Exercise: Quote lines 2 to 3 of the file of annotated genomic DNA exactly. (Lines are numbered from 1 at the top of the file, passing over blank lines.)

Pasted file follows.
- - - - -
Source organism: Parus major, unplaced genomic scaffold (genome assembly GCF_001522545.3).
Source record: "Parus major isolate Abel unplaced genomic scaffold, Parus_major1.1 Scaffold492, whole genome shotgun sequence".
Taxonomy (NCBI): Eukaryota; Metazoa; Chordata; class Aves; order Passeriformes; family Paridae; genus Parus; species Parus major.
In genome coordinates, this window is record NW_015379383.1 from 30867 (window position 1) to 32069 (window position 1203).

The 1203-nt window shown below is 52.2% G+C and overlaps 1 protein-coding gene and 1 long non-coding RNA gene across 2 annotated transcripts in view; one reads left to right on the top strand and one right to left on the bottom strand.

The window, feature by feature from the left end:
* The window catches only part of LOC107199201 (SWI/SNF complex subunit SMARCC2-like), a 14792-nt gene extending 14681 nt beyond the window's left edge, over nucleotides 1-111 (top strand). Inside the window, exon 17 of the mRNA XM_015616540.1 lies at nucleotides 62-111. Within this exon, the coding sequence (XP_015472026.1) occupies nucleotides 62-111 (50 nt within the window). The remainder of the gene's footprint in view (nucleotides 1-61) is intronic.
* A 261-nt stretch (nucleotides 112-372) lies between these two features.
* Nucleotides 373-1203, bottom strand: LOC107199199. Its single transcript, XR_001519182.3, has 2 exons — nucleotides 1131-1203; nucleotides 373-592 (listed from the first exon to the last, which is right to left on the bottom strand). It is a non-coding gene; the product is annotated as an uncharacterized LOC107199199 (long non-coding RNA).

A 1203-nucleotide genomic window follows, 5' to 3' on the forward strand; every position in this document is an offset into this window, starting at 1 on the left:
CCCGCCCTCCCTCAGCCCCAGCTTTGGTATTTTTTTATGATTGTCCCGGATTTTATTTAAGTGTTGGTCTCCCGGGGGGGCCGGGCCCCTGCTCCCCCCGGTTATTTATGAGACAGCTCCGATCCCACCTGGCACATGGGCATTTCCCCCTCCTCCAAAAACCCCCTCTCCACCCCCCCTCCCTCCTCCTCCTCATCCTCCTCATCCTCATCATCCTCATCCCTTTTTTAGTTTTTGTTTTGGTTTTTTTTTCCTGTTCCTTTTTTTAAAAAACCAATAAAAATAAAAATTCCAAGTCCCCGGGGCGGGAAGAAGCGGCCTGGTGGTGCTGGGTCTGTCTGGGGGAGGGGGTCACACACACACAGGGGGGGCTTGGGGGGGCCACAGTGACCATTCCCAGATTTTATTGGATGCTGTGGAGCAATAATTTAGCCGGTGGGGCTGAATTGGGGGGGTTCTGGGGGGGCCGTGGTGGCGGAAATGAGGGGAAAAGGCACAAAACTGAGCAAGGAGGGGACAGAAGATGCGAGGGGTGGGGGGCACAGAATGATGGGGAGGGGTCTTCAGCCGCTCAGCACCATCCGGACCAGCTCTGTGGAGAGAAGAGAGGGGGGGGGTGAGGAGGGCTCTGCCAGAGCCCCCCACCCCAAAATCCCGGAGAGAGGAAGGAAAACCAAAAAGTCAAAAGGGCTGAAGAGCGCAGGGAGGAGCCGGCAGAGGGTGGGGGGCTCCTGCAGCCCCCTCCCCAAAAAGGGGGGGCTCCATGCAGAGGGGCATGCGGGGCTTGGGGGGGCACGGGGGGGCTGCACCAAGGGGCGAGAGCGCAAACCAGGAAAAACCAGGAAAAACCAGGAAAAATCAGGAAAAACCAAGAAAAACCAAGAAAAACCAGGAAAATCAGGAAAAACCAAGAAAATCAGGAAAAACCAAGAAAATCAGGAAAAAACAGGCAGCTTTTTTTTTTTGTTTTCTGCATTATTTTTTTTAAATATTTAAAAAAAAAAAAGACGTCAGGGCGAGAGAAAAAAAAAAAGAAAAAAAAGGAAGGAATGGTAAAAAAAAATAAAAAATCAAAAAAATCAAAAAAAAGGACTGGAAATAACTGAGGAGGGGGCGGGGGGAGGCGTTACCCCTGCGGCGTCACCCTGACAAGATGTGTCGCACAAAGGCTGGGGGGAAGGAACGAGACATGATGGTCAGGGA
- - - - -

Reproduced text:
Source record: "Parus major isolate Abel unplaced genomic scaffold, Parus_major1.1 Scaffold492, whole genome shotgun sequence".
Taxonomy (NCBI): Eukaryota; Metazoa; Chordata; class Aves; order Passeriformes; family Paridae; genus Parus; species Parus major.